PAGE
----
Foreign students deterred by visa complications and politics
One of the greatest powers of the United States lies in the ability of its higher education system to attract diverse and talented students from all over the world. According to the 2017 Open Doors Report by the Institute of International Education, the international student population in the United States increased by 3.4 percent to 1,078,822 students this year. This large presence of international students amounts to around $32 billion that is brought into the U.S. economy.
Recently, however, many universities around the U.S. have seen a dip in the number of foreign applicants. A survey of 250 colleges, conducted by the American Association of College Registrars and Admissions Officers (AACRAO), has found that “39 [percent] of responding institutions reported a decline in international applicants.” The survey further observed that the highest declines in applicants were from the Middle East, while the number of applications from India and China was also impacted.
“[Many international students] said they were concerned about the Trump effect,” said Wim Wiewel, President of Portland State University, in an interview with The New York Times. “I’d say the rhetoric and actual executive orders are definitely having a chilling effect.”
Indeed, many call this decline in applicants an outcome of the "Trump effect:" the effects that President Trump's actions, words, and political agenda bring to the U.S. both on a domestic and an international level. From what I see, this decline in the number of foreign applicants to U.S. colleges can be divided into two main attributes. First, the visa application process has become more difficult under the Trump presidency, especially for students in the Middle East, preventing many students who wish to come to the U.S. from pursuing such an academic career. Second, the political climate of the United States has put much worry into many families around the world, prompting many students to look to domestic higher education systems or those of other countries like China, Japan, France, and the United Kingdom.
As an international student myself, I have experienced both of these challenges in choosing to come to the United States for college. While I was fortunate to reside in the United States previously, making my visa application process easier than most, I have a couple of friends in South Korea who were caught in the bureaucratic mess of the visa application process, which prevented them from attending U.S. colleges in the fall of 2017. As for the political climate of the U.S., Trump and his agenda have instigated a changed reputation of the United States in the eyes of countries around the world. The words and actions of the President — the travel bans imposed by the administration, for example — and the many displays of violence and national division — mass shootings and the more public presence of white supremacy, to name a couple — have certainly proven to many families around the world that the sentiments of isolationism and nationalism are growing. In essence, it has become harder and less attractive to be an international student in the United States.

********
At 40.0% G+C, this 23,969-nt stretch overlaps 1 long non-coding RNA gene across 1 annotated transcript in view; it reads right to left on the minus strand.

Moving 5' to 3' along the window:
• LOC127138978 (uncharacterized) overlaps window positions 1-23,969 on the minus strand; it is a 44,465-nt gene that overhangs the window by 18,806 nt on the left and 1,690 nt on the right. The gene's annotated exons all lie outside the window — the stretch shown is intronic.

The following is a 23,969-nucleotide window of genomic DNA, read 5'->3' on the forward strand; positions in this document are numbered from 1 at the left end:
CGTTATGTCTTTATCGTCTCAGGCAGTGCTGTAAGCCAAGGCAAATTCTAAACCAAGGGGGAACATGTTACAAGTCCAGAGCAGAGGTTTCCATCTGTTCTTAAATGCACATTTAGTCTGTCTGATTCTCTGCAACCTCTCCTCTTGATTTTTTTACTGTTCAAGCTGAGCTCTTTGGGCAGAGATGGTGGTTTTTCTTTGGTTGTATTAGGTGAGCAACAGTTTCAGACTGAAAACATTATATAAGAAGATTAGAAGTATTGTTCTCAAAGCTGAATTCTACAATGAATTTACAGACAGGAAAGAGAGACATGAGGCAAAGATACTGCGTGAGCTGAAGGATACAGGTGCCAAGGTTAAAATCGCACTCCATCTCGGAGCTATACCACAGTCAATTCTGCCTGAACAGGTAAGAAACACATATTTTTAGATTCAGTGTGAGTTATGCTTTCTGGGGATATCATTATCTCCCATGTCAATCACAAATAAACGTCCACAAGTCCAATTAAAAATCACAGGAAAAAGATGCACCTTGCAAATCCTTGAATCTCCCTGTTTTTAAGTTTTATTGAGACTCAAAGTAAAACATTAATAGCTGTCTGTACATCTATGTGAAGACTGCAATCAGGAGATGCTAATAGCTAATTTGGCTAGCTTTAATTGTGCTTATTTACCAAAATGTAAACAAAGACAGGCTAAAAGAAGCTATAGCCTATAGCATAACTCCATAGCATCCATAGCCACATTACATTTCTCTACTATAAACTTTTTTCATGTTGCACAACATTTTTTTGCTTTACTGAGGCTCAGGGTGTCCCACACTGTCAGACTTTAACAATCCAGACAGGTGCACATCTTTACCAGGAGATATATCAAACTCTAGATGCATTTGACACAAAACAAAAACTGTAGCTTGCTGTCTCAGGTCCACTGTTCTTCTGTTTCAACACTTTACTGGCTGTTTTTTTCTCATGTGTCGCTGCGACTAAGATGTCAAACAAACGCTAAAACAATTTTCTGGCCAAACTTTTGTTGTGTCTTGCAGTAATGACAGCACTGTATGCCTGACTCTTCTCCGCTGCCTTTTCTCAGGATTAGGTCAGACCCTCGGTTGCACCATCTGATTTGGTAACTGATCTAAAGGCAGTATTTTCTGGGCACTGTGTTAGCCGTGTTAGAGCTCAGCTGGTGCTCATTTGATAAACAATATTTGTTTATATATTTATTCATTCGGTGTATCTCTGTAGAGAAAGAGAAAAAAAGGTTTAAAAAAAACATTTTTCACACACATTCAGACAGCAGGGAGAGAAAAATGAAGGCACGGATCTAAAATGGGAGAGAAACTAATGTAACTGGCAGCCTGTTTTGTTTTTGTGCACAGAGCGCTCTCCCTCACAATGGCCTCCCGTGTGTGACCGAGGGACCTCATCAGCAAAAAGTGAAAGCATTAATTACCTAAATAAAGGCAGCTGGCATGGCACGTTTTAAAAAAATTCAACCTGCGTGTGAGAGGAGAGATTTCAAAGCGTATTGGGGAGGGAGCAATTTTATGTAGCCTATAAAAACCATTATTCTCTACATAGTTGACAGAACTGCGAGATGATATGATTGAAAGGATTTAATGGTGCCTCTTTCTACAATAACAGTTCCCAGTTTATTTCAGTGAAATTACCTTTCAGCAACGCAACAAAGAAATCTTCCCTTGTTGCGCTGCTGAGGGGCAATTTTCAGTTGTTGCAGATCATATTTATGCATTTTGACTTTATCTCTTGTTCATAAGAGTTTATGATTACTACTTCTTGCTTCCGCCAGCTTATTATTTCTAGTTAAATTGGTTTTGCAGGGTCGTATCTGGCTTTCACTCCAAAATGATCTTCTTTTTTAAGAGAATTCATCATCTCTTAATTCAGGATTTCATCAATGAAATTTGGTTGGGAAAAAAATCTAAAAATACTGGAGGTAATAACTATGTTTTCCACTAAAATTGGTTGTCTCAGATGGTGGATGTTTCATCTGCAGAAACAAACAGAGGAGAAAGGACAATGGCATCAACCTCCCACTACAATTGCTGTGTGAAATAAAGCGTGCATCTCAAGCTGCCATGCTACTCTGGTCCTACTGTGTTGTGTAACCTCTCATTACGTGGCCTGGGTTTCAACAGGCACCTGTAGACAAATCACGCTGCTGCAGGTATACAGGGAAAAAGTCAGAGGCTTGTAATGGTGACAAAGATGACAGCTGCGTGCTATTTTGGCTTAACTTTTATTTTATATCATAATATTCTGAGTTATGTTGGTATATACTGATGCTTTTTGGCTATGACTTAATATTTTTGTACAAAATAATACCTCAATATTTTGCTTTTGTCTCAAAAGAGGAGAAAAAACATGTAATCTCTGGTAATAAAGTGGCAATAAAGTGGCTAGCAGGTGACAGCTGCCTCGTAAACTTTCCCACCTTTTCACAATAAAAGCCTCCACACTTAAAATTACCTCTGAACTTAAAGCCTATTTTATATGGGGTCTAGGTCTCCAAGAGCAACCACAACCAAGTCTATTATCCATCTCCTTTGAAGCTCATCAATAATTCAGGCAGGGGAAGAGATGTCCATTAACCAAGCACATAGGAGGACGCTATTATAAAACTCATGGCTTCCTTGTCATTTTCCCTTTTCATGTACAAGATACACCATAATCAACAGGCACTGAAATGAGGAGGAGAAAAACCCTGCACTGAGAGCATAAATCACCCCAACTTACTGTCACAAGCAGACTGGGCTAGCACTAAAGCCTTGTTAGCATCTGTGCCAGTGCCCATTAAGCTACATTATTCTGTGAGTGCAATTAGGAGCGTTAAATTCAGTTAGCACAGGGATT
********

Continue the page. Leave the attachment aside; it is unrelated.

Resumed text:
"Are they going to be welcomed in the United States? Are the Americans going to treat their sons and daughters well? Are they going to be safe on U.S. campuses and in U.S. cities?" asked Gary Bergman, founder, and president of College Study US, in an interview with Newsweek. "A lot of the comments that are coming out of the current administration are leading a lot of families to really take a step back and wonder if the U.S. is really a good place to go for their education."
As Bergman comments above, for many foreigners, the United States is no longer seen as the "land of immigrants." The once deeply held values of diversity and openness seem to have changed to become more exclusive rather than inclusive. As such, it is expected that fewer and fewer students will choose the U.S. as their destination for higher education; it is the reputation that the U.S. displays on the international stage that has caused such a phenomenon. In order for the U.S. to continue enjoying the large presence of international students on its campuses, its reputation in the international community must be revived. If the Trump administration continues its agenda on immigration, maintaining its stance and proceeding to make negative remarks on foreigners or immigrants, the United States will no longer be at the frontiers of higher education and potentially risk the intellectual leadership of many of its academic institutions.